Focus on Improvement and Build Something Special

I could rattle off a bunch of supplement companies out there who have built an amazing company culture and who are out there absolutely crushing it in the market. They understand the dichotomy of leadership, and at any moment, you could be celebrating a win or having to pull back on the reins a little bit and get your team refocused.

The goal should be on improvement at all levels. And it starts from the top down. If you’re not improving, how do you expect your team to fall in line and want to improve? You don’t need to tear down everything and everyone in the industry in an attempt to propel your brand, thinking that’s the best strategy to implement.

Then you have competing brands who want to face off. I’m a firm believer that there’s enough money to go around that everyone can get a piece of the pie. But for some reason, some people want to speak poorly of other people and other brands. This is a bad look. It makes you sound negative, and bad-mouthing a competitor is never a good strategy. Here’s where the dichotomy of leadership needs to sway in your favor, and you need to step up to the plate.

Rather than bashing everyone else, explain what makes your brand and products so good. If you can convince others that your products are amazing due to X, Y, and Z, you don’t even need to compare your brand with others — you’ve just showcased the value in purchasing and using those products.

The dichotomy of leadership is about putting others before yourself and building something special. A leader doesn’t always need the credit. So many times, when someone leaves a company, the brand and associates want to speak poorly about the person who left rather than taking responsibility for letting that person go to a competitor, securing a higher position that pays them better, and further advancing their career. You can’t blame them for wanting to move on and up.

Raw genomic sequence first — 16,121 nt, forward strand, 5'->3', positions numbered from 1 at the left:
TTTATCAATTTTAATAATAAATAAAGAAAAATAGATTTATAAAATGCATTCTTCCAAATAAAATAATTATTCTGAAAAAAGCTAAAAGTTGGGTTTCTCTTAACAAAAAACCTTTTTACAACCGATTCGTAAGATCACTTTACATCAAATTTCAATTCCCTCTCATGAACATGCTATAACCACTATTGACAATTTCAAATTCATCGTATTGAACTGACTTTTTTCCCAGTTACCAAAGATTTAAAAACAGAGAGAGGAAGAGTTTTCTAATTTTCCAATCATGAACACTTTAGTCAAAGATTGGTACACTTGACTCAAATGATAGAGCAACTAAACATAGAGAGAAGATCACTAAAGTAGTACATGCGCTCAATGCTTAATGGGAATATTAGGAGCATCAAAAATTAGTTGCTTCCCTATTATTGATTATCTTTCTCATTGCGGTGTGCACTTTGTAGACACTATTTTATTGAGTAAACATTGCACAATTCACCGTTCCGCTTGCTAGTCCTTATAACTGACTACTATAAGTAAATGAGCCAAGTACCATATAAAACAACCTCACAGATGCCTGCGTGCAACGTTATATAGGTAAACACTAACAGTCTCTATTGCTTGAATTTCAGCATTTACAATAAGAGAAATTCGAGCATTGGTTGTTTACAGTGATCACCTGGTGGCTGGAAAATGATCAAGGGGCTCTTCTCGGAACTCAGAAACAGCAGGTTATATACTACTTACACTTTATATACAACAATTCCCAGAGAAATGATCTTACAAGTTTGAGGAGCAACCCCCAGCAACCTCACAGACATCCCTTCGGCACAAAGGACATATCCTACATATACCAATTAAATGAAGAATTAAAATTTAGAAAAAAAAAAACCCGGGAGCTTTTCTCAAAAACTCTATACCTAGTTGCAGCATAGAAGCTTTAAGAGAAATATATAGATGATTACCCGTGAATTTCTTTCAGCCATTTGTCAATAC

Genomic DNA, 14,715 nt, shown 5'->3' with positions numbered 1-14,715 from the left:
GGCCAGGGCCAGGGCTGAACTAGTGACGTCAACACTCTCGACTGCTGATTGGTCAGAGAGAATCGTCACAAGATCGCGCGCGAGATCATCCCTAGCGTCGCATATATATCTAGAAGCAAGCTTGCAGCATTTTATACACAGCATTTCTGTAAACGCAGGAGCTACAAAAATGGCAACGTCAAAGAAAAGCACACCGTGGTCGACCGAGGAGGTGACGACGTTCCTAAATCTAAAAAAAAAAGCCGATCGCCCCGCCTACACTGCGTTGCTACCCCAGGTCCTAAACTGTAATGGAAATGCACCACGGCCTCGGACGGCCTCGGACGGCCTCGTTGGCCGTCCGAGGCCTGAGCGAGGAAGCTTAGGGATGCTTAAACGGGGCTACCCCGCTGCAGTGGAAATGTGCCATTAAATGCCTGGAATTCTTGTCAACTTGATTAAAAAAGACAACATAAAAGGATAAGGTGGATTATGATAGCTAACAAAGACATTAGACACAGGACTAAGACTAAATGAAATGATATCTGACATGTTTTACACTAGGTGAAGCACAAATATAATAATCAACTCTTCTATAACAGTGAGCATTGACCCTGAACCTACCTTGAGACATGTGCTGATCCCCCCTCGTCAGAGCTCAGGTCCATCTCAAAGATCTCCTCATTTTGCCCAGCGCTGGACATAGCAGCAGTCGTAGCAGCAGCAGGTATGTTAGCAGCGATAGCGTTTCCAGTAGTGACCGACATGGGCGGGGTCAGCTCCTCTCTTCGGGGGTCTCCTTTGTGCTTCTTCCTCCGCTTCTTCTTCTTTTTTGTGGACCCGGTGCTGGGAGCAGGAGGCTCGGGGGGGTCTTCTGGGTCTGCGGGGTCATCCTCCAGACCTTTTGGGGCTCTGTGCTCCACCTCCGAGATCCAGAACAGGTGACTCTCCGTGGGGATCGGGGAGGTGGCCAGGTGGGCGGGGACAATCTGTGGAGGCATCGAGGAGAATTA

Working with so many different brands through Weik Fitness and Writing Rebels, I see people come and go on a regular basis. Know what? I’m ecstatic for these people. I see their hard work, and if they aren’t appreciated or have the right leadership around them, they move over to a brand that does.

Brands don’t need to be enemies. In fact, the industry is a better place when everyone can respect one another. Despite the dichotomy of leadership that takes place in the supplement industry, there are a lot of really cool upcoming brands that are on the rise and building something special. They’re not worried about tearing everyone else down and being negative, they are about educating the consumer and building the biggest building in town by building a solid and cohesive team around them. We are a part of an amazing and fun industry — let’s keep it that way.